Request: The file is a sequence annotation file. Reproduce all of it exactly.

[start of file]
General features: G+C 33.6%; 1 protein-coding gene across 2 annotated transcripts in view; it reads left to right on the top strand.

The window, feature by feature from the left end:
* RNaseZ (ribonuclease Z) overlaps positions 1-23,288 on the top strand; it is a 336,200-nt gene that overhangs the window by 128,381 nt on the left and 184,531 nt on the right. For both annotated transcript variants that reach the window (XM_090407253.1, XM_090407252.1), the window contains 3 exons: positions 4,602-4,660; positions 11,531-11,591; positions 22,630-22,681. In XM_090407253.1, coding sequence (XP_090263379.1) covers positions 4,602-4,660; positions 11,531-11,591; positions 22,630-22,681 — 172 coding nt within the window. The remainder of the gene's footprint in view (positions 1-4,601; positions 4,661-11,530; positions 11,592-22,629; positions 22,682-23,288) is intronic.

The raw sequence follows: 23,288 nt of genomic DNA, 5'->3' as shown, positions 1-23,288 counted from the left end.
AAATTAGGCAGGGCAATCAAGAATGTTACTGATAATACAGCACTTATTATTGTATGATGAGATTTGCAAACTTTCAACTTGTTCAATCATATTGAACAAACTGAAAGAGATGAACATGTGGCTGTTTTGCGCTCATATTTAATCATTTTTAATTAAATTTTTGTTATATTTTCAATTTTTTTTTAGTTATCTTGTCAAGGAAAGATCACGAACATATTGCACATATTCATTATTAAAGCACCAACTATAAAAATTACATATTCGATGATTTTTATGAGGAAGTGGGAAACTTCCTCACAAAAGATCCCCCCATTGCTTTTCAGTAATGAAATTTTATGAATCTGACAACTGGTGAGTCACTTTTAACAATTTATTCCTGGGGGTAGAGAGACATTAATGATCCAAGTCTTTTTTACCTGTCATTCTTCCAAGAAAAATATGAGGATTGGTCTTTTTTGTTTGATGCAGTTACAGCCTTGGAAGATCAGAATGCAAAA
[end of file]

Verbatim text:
General features: G+C 33.6%; 1 protein-coding gene across 2 annotated transcripts in view; it reads left to right on the top strand.

The window, feature by feature from the left end:
* RNaseZ (ribonuclease Z) overlaps positions 1-23,288 on the top strand; it is a 336,200-nt gene that overhangs the window by 128,381 nt on the left and 184,531 nt on the right. For both annotated transcript variants that reach the window (XM_090407253.1, XM_090407252.1), the window contains 3 exons: positions 4,602-4,660; positions 11,531-11,591; positions 22,630-22,681. In XM_090407253.1, coding sequence (XP_090263379.1) covers positions 4,602-4,660; positions 11,531-11,591; positions 22,630-22,681 — 172 coding nt within the window. The remainder of the gene's footprint in view (positions 1-4,601; positions 4,661-11,530; positions 11,592-22,629; positions 22,682-23,288) is intronic.

The raw sequence follows: 23,288 nt of genomic DNA, 5'->3' as shown, positions 1-23,288 counted from the left end.
AAATTAGGCAGGGCAATCAAGAATGTTACTGATAATACAGCACTTATTATTGTATGATGAGATTTGCAAACTTTCAACTTGTTCAATCATATTGAACAAACTGAAAGAGATGAACATGTGGCTGTTTTGCGCTCATATTTAATCATTTTTAATTAAATTTTTGTTATATTTTCAATTTTTTTTTAGTTATCTTGTCAAGGAAAGATCACGAACATATTGCACATATTCATTATTAAAGCACCAACTATAAAAATTACATATTCGATGATTTTTATGAGGAAGTGGGAAACTTCCTCACAAAAGATCCCCCCATTGCTTTTCAGTAATGAAATTTTATGAATCTGACAACTGGTGAGTCACTTTTAACAATTTATTCCTGGGGGTAGAGAGACATTAATGATCCAAGTCTTTTTTACCTGTCATTCTTCCAAGAAAAATATGAGGATTGGTCTTTTTTGTTTGATGCAGTTACAGCCTTGGAAGATCAGAATGCAAAA